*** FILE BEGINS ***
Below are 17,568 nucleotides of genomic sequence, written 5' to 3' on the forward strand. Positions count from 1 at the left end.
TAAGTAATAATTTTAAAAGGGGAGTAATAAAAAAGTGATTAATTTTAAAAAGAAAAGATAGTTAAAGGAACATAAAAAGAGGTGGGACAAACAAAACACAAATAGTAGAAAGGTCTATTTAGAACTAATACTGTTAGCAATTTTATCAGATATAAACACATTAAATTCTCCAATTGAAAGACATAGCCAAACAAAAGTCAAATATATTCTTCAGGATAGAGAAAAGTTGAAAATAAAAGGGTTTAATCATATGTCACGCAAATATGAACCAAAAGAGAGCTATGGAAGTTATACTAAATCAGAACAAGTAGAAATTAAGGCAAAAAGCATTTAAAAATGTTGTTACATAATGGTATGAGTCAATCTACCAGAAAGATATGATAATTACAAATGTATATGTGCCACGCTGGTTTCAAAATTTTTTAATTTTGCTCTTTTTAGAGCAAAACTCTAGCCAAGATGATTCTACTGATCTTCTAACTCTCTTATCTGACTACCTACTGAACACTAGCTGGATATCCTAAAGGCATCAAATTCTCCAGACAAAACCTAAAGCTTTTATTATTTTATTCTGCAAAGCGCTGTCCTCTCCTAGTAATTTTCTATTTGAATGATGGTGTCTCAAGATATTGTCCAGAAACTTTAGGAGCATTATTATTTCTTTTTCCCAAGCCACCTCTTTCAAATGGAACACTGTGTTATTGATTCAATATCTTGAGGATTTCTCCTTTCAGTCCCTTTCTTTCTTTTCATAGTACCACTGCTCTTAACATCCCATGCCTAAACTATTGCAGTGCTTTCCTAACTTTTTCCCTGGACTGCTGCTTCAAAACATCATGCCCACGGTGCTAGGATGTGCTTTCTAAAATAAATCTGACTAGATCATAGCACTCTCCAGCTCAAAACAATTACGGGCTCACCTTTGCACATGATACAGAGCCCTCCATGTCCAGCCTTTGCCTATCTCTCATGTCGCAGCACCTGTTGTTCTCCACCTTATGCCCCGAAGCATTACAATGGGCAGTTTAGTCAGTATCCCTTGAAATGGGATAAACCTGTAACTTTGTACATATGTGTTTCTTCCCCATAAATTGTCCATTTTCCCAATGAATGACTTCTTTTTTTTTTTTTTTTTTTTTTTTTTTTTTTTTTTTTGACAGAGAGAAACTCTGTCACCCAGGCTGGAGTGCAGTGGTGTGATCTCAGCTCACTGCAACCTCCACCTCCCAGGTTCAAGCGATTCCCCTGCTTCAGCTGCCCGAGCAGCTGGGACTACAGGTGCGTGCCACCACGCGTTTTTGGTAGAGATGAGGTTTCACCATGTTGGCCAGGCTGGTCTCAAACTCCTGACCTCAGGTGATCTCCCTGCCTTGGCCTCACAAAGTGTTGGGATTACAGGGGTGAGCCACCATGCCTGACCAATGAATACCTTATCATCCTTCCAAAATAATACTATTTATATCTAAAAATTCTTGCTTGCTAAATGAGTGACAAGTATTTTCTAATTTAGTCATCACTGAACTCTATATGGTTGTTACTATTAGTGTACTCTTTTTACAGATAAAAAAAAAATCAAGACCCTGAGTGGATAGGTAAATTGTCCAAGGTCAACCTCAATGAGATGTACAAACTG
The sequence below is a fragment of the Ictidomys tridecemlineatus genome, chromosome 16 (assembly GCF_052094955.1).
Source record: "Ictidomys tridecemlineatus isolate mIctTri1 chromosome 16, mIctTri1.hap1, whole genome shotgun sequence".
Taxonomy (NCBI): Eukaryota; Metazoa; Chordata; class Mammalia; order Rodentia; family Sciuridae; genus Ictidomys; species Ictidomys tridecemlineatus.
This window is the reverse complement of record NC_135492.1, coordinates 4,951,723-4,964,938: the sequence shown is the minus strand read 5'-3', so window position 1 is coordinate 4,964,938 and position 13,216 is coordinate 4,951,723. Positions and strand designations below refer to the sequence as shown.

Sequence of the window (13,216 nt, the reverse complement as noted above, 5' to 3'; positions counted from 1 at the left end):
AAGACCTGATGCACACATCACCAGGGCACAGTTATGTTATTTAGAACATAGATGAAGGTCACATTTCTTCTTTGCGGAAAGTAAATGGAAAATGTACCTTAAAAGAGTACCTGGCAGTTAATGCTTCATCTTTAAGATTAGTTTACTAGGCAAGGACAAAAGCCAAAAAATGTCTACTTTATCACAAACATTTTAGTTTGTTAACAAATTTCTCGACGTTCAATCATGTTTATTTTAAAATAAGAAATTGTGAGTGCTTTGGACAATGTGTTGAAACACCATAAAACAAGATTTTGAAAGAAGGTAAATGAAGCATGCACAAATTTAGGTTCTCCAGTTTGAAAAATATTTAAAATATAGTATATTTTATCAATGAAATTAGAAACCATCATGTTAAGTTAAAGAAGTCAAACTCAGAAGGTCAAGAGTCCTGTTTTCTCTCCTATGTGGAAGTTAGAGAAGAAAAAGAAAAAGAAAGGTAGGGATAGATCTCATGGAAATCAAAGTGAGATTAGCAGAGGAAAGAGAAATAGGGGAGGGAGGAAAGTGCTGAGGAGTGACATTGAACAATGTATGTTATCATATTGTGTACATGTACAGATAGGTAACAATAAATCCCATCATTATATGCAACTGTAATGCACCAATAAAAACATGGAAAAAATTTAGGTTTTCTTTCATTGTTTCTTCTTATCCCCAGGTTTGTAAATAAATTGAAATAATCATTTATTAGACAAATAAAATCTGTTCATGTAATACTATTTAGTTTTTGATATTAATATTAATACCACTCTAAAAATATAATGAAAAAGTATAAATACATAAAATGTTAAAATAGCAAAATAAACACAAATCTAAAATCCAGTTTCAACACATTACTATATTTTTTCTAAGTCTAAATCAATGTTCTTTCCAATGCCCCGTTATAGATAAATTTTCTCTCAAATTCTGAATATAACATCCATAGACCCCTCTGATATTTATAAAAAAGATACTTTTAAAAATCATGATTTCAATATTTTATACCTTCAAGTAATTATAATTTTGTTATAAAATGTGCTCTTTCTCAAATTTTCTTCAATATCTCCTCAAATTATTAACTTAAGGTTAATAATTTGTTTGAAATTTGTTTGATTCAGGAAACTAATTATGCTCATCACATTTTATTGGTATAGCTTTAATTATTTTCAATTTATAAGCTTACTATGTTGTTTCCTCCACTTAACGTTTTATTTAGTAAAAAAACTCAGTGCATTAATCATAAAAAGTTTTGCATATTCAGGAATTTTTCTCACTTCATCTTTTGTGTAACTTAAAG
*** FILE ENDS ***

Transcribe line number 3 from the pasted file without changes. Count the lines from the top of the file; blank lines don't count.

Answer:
The sequence below is a fragment of the Ictidomys tridecemlineatus genome, chromosome 16 (assembly GCF_052094955.1).